"Learn Before Doing" is one of the core mantras of Knowledge management. However there is often a lack of definition as to what this learning entails, and a lack of focus and clarity on who is accountable for what learning. KM plans deliver that clarity.
The concept of a project-level Knowledge Management plan is one of the most exciting new ideas to come out of Knowledge Management in the past 5 years. It is a device that allows Knowledge Management to be fully embedded into project controls, at the same level of rigour as risk management, or document management. It allows the assignment of accountabilities to individual project team members, and allows these accountabilities to be monitored and reviewed. Knowledge Management plans allow Knowledge Management to evolve to become a true management discipline; a component part of an integrated project management approach rather than an add-on or an aspiration.
A Knowledge Management (KM) Plan is an organized, systematic and focused approach to identifying and implementing the knowledge goals and objectives of a project. It is a document for a specific project, department or function, which details; " What knowledge is needed by the project " What knowledge will be created by the project " What system of processes, technologies and roles will be used to manage knowledge within the project, " What actions need to be taken to implement the system, and " Which people are accountable for individual actions.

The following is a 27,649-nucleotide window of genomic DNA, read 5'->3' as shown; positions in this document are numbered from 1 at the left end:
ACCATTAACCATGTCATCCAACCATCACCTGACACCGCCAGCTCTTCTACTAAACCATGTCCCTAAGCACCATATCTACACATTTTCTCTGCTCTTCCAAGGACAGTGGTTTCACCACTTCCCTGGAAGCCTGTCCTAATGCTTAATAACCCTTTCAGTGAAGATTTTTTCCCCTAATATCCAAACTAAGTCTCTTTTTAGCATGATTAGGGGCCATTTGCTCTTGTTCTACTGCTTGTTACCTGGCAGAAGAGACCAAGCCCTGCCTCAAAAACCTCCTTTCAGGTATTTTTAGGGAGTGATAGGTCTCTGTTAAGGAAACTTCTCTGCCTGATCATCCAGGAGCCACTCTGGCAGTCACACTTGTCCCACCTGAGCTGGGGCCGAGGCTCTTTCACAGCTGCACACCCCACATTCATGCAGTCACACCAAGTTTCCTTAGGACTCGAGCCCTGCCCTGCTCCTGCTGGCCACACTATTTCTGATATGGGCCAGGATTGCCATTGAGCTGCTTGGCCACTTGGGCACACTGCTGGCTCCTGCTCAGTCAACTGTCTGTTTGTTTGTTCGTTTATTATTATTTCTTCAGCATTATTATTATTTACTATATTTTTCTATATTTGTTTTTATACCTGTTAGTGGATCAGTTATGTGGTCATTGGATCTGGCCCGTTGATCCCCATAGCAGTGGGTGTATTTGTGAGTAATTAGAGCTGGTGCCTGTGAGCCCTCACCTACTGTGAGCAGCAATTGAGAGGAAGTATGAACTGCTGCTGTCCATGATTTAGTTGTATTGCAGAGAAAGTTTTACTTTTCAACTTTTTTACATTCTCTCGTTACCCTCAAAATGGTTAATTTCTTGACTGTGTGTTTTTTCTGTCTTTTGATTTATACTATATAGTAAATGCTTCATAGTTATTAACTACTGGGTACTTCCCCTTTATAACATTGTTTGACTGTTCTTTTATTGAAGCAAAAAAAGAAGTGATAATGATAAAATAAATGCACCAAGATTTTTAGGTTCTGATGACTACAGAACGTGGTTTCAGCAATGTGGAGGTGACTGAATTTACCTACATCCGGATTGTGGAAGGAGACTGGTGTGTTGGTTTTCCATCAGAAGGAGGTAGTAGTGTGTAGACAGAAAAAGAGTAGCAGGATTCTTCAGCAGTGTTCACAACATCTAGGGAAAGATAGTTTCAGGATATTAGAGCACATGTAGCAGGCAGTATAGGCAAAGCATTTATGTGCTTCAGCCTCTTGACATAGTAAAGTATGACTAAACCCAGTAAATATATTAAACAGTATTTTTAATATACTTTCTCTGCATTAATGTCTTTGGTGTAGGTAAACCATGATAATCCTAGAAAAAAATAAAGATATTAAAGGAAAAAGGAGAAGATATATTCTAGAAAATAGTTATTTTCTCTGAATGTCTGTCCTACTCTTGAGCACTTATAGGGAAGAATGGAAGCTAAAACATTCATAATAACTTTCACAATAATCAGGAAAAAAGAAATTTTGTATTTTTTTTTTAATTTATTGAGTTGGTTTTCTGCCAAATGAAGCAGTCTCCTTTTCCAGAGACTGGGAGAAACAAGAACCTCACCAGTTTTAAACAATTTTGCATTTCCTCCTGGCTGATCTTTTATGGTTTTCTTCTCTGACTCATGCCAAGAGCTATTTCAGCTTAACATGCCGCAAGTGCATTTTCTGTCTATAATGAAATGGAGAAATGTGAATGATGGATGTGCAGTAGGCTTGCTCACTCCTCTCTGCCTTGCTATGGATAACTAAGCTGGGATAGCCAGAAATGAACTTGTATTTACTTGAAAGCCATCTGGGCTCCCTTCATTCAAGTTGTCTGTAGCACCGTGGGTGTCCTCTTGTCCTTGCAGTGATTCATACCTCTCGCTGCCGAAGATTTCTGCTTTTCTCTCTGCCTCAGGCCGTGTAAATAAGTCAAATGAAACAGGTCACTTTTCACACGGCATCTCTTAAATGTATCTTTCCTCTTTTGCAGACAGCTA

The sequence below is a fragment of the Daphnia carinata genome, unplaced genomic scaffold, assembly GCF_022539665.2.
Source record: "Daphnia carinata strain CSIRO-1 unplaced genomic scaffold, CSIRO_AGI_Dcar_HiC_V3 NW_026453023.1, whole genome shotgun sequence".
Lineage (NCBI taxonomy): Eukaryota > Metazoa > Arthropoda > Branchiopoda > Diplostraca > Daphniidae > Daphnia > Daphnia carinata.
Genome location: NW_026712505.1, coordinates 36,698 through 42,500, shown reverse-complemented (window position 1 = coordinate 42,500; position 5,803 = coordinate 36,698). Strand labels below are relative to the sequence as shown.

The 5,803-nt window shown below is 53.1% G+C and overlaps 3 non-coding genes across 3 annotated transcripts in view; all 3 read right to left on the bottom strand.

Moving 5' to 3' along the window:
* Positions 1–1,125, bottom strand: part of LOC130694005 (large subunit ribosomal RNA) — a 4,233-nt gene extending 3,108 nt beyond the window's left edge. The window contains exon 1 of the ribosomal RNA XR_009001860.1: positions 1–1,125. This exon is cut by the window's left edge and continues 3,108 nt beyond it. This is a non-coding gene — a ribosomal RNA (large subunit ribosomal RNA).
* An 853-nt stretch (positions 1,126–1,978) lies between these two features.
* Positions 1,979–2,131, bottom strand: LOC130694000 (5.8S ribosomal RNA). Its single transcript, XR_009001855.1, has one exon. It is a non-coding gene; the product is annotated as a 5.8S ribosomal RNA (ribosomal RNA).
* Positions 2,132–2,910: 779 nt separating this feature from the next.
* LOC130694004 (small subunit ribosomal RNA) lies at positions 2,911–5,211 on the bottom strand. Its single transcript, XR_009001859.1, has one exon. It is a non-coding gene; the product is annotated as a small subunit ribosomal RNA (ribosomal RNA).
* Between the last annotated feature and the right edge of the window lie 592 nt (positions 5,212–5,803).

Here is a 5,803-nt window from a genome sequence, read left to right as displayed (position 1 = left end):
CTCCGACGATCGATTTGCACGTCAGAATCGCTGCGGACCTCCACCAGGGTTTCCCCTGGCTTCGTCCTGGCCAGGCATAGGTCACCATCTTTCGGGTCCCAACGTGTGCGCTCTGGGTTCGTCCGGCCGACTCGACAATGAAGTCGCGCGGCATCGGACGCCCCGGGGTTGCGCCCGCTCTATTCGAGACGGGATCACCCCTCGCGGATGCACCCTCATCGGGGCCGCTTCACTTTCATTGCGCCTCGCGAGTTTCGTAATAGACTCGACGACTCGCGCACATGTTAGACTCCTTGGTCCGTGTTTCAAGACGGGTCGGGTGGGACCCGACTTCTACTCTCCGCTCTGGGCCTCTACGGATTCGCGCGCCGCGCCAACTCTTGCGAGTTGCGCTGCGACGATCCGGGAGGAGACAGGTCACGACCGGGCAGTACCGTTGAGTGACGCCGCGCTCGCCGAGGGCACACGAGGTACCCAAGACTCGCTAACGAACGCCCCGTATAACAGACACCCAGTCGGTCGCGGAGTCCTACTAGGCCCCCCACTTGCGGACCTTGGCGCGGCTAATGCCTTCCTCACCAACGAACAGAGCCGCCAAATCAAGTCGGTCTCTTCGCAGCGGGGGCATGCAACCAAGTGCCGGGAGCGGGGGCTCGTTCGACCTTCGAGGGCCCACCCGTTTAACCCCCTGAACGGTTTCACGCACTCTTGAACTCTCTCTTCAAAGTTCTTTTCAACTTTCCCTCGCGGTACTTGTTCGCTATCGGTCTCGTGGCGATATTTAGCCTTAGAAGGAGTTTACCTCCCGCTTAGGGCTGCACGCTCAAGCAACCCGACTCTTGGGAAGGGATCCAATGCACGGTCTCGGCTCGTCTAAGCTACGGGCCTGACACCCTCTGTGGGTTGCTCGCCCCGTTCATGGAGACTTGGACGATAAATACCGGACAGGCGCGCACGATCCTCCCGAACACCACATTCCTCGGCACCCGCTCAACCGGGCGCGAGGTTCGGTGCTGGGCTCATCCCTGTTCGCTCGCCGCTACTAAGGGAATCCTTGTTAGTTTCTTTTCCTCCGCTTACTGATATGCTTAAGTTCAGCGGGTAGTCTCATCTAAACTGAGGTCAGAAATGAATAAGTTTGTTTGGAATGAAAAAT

A KM plan has three main components.
The plan is created at a KM Planning workshop, early in the project, held as part of the set-up activities; about the same time the team are developing their risk management plan, their document management plan, and other front-end planning activities. The KM planning workshops follow a standard process, where
The plan is used by senior management to review whether a project is applying KM, and has identified all the critical knowledge inputs and outputs. It is reviewed at project stage gates. The plan is also used by the project KM champion to track learning actions, and the close-out of lessons learned,
A Knowledge Management plan therefore takes the broad topic of Knowledge Management, and turns it into a specific definition, tailored for the project, of who should be doing what, by when, using which tools, in order to manage knowledge for the benefit of the project, and for the benefit of the company.
As an analogy, a Knowledge Management plan contains the same degree of detail, process and rigour as a Risk Management plan. Knowledge and Risk are two of the main intangibles that need to be managed through the project.